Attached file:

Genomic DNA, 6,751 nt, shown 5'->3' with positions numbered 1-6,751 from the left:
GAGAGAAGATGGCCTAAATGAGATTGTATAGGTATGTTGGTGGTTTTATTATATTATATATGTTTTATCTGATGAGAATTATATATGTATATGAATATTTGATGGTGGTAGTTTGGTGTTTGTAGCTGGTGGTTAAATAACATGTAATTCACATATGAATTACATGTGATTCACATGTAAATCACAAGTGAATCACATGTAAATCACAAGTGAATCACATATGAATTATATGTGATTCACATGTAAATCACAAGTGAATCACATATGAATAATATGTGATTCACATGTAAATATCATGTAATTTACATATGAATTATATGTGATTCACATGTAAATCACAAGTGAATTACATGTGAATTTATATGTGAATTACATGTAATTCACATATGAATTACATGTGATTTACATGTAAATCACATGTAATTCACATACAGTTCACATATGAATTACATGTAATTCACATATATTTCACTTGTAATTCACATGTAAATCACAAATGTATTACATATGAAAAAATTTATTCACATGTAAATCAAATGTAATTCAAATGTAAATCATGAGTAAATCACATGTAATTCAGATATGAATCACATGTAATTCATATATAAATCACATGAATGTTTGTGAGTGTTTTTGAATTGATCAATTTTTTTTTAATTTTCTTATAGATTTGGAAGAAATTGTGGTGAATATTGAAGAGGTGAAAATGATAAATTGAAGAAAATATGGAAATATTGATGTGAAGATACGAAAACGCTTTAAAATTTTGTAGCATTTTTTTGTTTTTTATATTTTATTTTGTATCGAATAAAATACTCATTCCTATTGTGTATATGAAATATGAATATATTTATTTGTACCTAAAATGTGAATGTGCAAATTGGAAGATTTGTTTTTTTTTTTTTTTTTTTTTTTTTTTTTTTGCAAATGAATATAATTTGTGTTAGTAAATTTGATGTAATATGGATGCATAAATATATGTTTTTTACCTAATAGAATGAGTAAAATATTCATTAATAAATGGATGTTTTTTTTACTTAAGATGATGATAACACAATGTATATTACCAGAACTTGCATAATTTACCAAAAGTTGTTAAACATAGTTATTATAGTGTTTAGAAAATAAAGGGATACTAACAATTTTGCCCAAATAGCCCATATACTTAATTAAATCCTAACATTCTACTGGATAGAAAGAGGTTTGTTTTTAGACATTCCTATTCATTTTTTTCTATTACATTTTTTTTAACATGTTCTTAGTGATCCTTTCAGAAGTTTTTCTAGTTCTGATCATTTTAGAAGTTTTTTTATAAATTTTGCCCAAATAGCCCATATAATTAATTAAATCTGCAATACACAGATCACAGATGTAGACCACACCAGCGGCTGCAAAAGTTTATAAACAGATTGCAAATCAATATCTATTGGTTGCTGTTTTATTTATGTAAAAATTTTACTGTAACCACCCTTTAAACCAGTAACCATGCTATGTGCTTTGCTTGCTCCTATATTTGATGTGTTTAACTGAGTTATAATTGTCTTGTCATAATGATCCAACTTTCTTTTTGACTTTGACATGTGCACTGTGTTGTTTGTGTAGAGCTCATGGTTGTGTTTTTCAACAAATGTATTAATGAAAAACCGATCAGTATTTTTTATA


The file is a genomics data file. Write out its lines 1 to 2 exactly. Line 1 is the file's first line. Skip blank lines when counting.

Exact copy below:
Genomic DNA, 6,751 nt, shown 5'->3' with positions numbered 1-6,751 from the left:
GAGAGAAGATGGCCTAAATGAGATTGTATAGGTATGTTGGTGGTTTTATTATATTATATATGTTTTATCTGATGAGAATTATATATGTATATGAATATTTGATGGTGGTAGTTTGGTGTTTGTAGCTGGTGGTTAAATAACATGTAATTCACATATGAATTACATGTGATTCACATGTAAATCACAAGTGAATCACATGTAAATCACAAGTGAATCACATATGAATTATATGTGATTCACATGTAAATCACAAGTGAATCACATATGAATAATATGTGATTCACATGTAAATATCATGTAATTTACATATGAATTATATGTGATTCACATGTAAATCACAAGTGAATTACATGTGAATTTATATGTGAATTACATGTAATTCACATATGAATTACATGTGATTTACATGTAAATCACATGTAATTCACATACAGTTCACATATGAATTACATGTAATTCACATATATTTCACTTGTAATTCACATGTAAATCACAAATGTATTACATATGAAAAAATTTATTCACATGTAAATCAAATGTAATTCAAATGTAAATCATGAGTAAATCACATGTAATTCAGATATGAATCACATGTAATTCATATATAAATCACATGAATGTTTGTGAGTGTTTTTGAATTGATCAATTTTTTTTTAATTTTCTTATAGATTTGGAAGAAATTGTGGTGAATATTGAAGAGGTGAAAATGATAAATTGAAGAAAATATGGAAATATTGATGTGAAGATACGAAAACGCTTTAAAATTTTGTAGCATTTTTTTGTTTTTTATATTTTATTTTGTATCGAATAAAATACTCATTCCTATTGTGTATATGAAATATGAATATATTTATTTGTACCTAAAATGTGAATGTGCAAATTGGAAGATTTGTTTTTTTTTTTTTTTTTTTTTTTTTTTTTTTGCAAATGAATATAATTTGTGTTAGTAAATTTGATGTAATATGGATGCATAAATATATGTTTTTTACCTAATAGAATGAGTAAAATATTCATTAATAAATGGATGTTTTTTTTACTTAAGATGATGATAACACAATGTATATTACCAGAACTTGCATAATTTACCAAAAGTTGTTAAACATAGTTATTATAGTGTTTAGAAAATAAAGGGATACTAACAATTTTGCCCAAATAGCCCATATACTTAATTAAATCCTAACATTCTACTGGATAGAAAGAGGTTTGTTTTTAGACATTCCTATTCATTTTTTTCTATTACATTTTTTTTAACATGTTCTTAGTGATCCTTTCAGAAGTTTTTCTAGTTCTGATCATTTTAGAAGTTTTTTTATAAATTTTGCCCAAATAGCCCATATAATTAATTAAATCTGCAATACACAGATCACAGATGTAGACCACACCAGCGGCTGCAAAAGTTTATAAACAGATTGCAAATCAATATCTATTGGTTGCTGTTTTATTTATGTAAAAATTTTACTGTAACCACCCTTTAAACCAGTAACCATGCTATGTGCTTTGCTTGCTCCTATATTTGATGTGTTTAACTGAGTTATAATTGTCTTGTCATAATGATCCAACTTTCTTTTTGACTTTGACATGTGCACTGTGTTGTTTGTGTAGAGCTCATGGTTGTGTTTTTCAACAAATGTATTAATGAAAAACCGATCAGTATTTTTTATA